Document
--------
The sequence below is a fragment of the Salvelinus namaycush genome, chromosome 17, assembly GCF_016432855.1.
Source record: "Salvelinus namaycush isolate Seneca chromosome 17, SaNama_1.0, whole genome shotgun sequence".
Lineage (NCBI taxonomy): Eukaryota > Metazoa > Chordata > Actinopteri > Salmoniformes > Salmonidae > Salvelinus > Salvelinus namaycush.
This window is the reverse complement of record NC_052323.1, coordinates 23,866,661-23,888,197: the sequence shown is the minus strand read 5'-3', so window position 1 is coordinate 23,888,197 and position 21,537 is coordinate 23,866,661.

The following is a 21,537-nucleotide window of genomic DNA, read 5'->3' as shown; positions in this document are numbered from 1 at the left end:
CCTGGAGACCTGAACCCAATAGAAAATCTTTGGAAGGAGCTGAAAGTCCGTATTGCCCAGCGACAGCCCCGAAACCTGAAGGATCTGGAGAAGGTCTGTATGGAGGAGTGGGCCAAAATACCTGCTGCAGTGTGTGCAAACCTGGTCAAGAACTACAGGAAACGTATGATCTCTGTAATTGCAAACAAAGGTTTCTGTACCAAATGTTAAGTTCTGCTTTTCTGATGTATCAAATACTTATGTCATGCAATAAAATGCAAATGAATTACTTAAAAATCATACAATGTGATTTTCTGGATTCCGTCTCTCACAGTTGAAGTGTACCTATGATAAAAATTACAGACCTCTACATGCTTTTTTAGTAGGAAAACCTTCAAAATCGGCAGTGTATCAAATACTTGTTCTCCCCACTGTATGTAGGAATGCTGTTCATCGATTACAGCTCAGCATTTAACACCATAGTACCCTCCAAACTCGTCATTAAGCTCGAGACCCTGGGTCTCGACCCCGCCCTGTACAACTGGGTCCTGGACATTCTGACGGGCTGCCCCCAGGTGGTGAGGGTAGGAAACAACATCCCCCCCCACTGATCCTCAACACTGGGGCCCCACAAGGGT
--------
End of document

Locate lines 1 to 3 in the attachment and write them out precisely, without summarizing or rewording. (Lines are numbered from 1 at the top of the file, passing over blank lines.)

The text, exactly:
The sequence below is a fragment of the Salvelinus namaycush genome, chromosome 17, assembly GCF_016432855.1.
Source record: "Salvelinus namaycush isolate Seneca chromosome 17, SaNama_1.0, whole genome shotgun sequence".
Lineage (NCBI taxonomy): Eukaryota > Metazoa > Chordata > Actinopteri > Salmoniformes > Salmonidae > Salvelinus > Salvelinus namaycush.